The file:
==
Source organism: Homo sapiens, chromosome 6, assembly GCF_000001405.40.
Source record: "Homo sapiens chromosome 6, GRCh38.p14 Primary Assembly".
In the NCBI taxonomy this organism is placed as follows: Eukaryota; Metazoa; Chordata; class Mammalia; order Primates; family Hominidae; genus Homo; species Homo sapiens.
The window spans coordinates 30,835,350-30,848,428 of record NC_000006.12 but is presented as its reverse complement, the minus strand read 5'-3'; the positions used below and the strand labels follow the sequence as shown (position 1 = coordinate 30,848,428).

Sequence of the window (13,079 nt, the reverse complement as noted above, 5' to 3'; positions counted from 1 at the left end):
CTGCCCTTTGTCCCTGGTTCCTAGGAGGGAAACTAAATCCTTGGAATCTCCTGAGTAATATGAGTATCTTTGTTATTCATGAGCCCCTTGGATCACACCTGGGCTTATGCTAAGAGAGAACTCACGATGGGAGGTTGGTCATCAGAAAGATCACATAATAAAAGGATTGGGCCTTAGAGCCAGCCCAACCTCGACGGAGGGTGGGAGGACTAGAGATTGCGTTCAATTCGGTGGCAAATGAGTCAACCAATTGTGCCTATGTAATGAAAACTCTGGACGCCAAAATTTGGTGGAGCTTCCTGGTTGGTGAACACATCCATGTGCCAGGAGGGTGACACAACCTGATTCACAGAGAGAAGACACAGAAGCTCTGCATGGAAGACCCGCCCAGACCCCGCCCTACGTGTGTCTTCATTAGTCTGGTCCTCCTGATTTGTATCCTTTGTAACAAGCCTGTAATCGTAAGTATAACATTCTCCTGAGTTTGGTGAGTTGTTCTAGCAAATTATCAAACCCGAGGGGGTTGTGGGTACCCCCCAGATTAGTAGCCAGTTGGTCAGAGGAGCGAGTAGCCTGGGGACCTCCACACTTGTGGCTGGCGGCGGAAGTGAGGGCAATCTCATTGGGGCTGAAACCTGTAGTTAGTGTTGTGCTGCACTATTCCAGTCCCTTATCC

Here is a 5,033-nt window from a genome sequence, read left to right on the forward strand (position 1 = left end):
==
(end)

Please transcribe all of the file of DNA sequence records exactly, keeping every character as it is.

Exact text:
Source organism: Homo sapiens, chromosome 6, assembly GCF_000001405.40.
Source record: "Homo sapiens chromosome 6, GRCh38.p14 Primary Assembly".
In the NCBI taxonomy this organism is placed as follows: Eukaryota; Metazoa; Chordata; class Mammalia; order Primates; family Hominidae; genus Homo; species Homo sapiens.
The window spans coordinates 30,835,350-30,848,428 of record NC_000006.12 but is presented as its reverse complement, the minus strand read 5'-3'; the positions used below and the strand labels follow the sequence as shown (position 1 = coordinate 30,848,428).

Sequence of the window (13,079 nt, the reverse complement as noted above, 5' to 3'; positions counted from 1 at the left end):
CTGCCCTTTGTCCCTGGTTCCTAGGAGGGAAACTAAATCCTTGGAATCTCCTGAGTAATATGAGTATCTTTGTTATTCATGAGCCCCTTGGATCACACCTGGGCTTATGCTAAGAGAGAACTCACGATGGGAGGTTGGTCATCAGAAAGATCACATAATAAAAGGATTGGGCCTTAGAGCCAGCCCAACCTCGACGGAGGGTGGGAGGACTAGAGATTGCGTTCAATTCGGTGGCAAATGAGTCAACCAATTGTGCCTATGTAATGAAAACTCTGGACGCCAAAATTTGGTGGAGCTTCCTGGTTGGTGAACACATCCATGTGCCAGGAGGGTGACACAACCTGATTCACAGAGAGAAGACACAGAAGCTCTGCATGGAAGACCCGCCCAGACCCCGCCCTACGTGTGTCTTCATTAGTCTGGTCCTCCTGATTTGTATCCTTTGTAACAAGCCTGTAATCGTAAGTATAACATTCTCCTGAGTTTGGTGAGTTGTTCTAGCAAATTATCAAACCCGAGGGGGTTGTGGGTACCCCCCAGATTAGTAGCCAGTTGGTCAGAGGAGCGAGTAGCCTGGGGACCTCCACACTTGTGGCTGGCGGCGGAAGTGAGGGCAATCTCATTGGGGCTGAAACCTGTAGTTAGTGTTGTGCTGCACTATTCCAGTCCCTTATCC

Here is a 5,033-nt window from a genome sequence, read left to right on the forward strand (position 1 = left end):